Defensive Backs: Will Hill, take a bow. Despite an early personal foul that I just can’t be OK with (it’s football for God’s sake, DBs are supposed to take aim and knock WRs off the ball, not ask them to politely consider not catching it), Hill was all over the field for the Giants, and was far and away the best defender on the field in his first action of the year. Most impressive though was Hill’s non-stop effort, something a lot of his mates could learn from. Hill was almost singlehandedly responsible for holding the Eagles to a FG after a 1st and goal early in the 2nd quarter. Hill knifed in on two McCoy runs to completely blow up each play and force an errant Vick pass on 3rd down. CB Trumaine McBride, take a shower, you stunk but only by a hair. With perfect position on DeSean Jackson, McBride whiffed on a pass that Jackson hauled in to set up a first down inside the Giants 20 on the Eagles first TD drive. It is plays like that have defined this year, just a hair off, here and there and this team falls to pieces instead of making the play. Hill and S Ryan Mundy combined for 26 total stops and shored up the woeful LB corps adequately enough to keep the team competitive until the 4th quarter. Just to be on par with the LBs, McBride let DeSean Jackson get behind him with 9 seconds left in the half to put the Eagles in position for another 3 points and a 19-7 lead that could have been 16-7 had someone…anyone on defense decided that with 9 seconds left DeSean Jackson may require more than a journeyman CB who can’t seem to get out of his own way. CB Prince Amukamara played solidly all day, but his questionable PI call against DeSean Jackson late in the 3rd quarter and his failure to prevent a 3rd down conversion loomed large on the Eagles FG drive that ultimately sealed the game.

Special Teams: The Ghost of Matt Dodge has been exorcised temporarily, P Steve Weatherford stopped admiring himself long enough in the mirror to finally punt the ball outside the numbers. Weatherford rebounded with a 42 yard average, a long of 58 and only 24 punt return yards by the Eagles on 7 punts. Someone improved, that’s good right? The return game was again punchless, which I’m hoping gets someone punched, anyone besides the fans. We’ve suffered enough gut shots this season and it’s not even cold yet.

Out on a Limb: I’m going out on a limb this week with what many will call conjecture but I’ve been there (not the NFL, but a good team and then a bad team back-to-back with many of the same players). This team has no faith in their coaching staff at the moment. Not Coughlin, I don’t think he’s lost the team, he’s done too much and won too much for that but I think the defensive and offensive players see things they don’t agree with in the play calls. It’s not quantifiable, and I’m sure it will get called a ridiculous notion, but hear me out. When your job is to watch film all week and study for a test (and make no mistake each Sunday is just that) and you see questions you had no idea were coming, you question your preparation. Why didn’t I see that? Why didn’t we practice that? How are we THAT unprepared for something? Take the offensive woes. Wilson and company cannot run, the OL cannot hold blocks long enough for the deep passing game to be effective consistently. So what would you, as a player want to see? The same game plan week in and week out KNOWING that your OL is struggling in all phases and that you have 3 talented WRs, a solid pass catching TE who can work the slot and a QB who excels in the hurry up and two minute offense? You know it, and I know it, and the players know it and each week it fails, they will lose faith and play by play you can see it on the field when they just don’t trust the play calls. It can make a few bad losses seem worse and it can snowball in a hurry as we have seen and unless something big changes. And it won’t. This team will be lucky to reach four wins with a roster capable of much much more.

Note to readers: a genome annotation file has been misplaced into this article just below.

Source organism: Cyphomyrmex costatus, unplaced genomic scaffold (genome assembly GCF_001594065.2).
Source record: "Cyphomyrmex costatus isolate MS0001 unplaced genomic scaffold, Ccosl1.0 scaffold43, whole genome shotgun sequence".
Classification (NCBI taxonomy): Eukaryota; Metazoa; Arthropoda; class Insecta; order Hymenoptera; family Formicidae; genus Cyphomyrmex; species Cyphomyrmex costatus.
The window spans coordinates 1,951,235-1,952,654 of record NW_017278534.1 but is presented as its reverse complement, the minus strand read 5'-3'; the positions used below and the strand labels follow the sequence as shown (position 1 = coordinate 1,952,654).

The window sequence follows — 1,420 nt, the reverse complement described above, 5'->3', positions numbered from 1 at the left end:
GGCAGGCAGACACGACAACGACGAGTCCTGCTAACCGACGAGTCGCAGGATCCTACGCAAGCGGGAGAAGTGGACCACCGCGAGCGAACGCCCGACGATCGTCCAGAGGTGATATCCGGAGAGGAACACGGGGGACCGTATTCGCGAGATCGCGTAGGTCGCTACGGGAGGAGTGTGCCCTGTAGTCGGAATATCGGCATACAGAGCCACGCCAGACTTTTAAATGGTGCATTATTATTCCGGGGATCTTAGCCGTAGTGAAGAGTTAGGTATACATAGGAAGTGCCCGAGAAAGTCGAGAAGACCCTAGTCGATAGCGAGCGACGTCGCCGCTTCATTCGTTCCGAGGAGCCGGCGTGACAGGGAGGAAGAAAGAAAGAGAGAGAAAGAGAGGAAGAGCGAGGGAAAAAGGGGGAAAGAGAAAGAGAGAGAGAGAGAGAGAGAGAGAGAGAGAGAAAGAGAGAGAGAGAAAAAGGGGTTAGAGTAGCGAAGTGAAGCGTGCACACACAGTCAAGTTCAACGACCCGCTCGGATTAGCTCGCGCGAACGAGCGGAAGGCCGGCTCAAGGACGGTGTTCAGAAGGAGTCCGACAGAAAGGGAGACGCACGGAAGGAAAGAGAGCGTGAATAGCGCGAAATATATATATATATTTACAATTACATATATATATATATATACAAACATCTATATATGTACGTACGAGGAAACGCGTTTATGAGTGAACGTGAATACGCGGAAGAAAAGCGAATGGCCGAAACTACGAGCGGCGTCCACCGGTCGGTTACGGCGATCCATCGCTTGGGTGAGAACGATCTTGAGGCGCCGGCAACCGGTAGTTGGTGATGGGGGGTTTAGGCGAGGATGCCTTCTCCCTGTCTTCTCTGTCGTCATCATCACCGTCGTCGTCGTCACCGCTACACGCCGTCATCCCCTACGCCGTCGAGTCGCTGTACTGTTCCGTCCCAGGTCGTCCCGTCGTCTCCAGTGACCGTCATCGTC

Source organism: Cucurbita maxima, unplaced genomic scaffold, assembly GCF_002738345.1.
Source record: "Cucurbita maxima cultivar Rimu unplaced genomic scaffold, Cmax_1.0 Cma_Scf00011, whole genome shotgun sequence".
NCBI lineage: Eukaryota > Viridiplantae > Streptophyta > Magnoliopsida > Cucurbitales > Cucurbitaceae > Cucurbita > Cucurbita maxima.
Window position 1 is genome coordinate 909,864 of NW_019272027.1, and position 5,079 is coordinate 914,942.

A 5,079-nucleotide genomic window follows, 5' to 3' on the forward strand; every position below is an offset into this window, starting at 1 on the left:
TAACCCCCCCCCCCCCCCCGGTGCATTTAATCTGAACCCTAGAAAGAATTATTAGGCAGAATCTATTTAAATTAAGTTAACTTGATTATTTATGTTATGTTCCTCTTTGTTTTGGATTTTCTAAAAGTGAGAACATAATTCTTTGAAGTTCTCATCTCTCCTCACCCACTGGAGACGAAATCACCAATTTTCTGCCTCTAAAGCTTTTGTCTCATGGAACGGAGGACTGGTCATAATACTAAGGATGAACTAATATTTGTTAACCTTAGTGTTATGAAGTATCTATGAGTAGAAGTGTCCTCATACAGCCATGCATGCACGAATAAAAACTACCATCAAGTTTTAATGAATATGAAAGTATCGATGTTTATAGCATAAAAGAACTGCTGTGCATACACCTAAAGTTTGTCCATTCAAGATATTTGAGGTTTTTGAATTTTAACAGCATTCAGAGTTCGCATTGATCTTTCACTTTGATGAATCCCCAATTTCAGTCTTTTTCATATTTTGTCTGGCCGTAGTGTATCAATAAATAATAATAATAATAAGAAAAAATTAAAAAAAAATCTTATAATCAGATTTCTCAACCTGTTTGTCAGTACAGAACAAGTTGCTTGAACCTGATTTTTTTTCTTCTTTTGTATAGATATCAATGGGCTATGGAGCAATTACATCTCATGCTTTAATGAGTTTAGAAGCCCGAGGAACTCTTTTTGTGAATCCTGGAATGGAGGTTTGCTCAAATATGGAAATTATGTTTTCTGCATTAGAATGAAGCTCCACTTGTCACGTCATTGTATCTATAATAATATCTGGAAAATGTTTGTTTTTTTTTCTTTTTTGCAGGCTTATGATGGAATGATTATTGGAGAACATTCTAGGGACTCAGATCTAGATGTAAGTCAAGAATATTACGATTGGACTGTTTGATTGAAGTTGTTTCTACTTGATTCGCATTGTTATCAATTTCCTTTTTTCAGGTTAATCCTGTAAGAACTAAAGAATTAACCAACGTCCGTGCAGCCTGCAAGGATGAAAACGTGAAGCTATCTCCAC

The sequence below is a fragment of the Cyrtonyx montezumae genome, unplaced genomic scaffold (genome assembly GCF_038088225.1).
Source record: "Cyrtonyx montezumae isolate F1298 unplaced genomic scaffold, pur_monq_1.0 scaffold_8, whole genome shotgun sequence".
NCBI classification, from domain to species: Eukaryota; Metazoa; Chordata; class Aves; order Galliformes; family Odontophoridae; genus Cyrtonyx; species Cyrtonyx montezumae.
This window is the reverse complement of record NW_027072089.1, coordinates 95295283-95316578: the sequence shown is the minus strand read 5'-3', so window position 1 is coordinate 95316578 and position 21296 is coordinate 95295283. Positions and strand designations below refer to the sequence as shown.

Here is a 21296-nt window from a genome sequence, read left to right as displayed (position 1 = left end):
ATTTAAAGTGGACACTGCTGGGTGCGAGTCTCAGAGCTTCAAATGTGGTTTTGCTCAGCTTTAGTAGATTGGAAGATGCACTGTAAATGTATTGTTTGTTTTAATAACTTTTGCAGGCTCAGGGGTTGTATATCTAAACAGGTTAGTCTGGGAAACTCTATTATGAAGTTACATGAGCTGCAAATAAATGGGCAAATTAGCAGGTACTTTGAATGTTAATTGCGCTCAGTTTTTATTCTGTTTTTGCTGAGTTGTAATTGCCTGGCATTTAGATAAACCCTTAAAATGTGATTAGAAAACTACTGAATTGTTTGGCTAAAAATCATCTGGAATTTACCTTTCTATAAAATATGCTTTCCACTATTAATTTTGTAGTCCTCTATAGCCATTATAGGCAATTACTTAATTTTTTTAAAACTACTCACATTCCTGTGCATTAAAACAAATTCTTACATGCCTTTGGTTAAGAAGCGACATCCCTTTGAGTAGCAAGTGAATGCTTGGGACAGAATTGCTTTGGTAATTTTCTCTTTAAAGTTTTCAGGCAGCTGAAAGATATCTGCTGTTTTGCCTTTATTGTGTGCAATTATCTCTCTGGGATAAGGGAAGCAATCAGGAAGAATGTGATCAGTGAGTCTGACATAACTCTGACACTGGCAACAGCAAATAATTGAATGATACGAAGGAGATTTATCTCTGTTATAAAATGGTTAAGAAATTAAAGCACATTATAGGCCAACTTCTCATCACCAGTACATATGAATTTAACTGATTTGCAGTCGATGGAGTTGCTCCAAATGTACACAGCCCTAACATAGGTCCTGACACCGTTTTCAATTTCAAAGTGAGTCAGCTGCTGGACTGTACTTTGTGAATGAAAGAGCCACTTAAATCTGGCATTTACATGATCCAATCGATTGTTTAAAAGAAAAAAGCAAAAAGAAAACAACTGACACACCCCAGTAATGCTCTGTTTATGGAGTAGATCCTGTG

Even after taking the lead with a spread 3-WR set, the Giants reverted to two TE running plays down 22-21 that derailed any momentum and led to another loss and likely a lost season. The momentum gained early in the 3rd quarter by spreading the defense out was lost by a return to using players who do not threaten a defense anywhere on the field.

(Boxscore – Philadelphia Eagles at New York Giants, October 6, 2013)
Oct 072013
 
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Damontre Moore, New York Giants (September 29, 2013)

Damontre Moore – © USA TODAY Sports Images

Approach to the Game – New York Giants at Chicago Bears, October 10, 2013: It’s over now. The game against the Philadelphia Eagles was the last chance for the Giants to salvage the 2013 season. You can hear it in the voices of the head coach and the players. The Giants are well on their way to one of the worst seasons in the franchise’s history. The team has the feel of one that is going to struggle to finish the season with even two or three victories. If true, the Giants haven’t had a season this bad since 1983 when Bill Parcells was almost fired.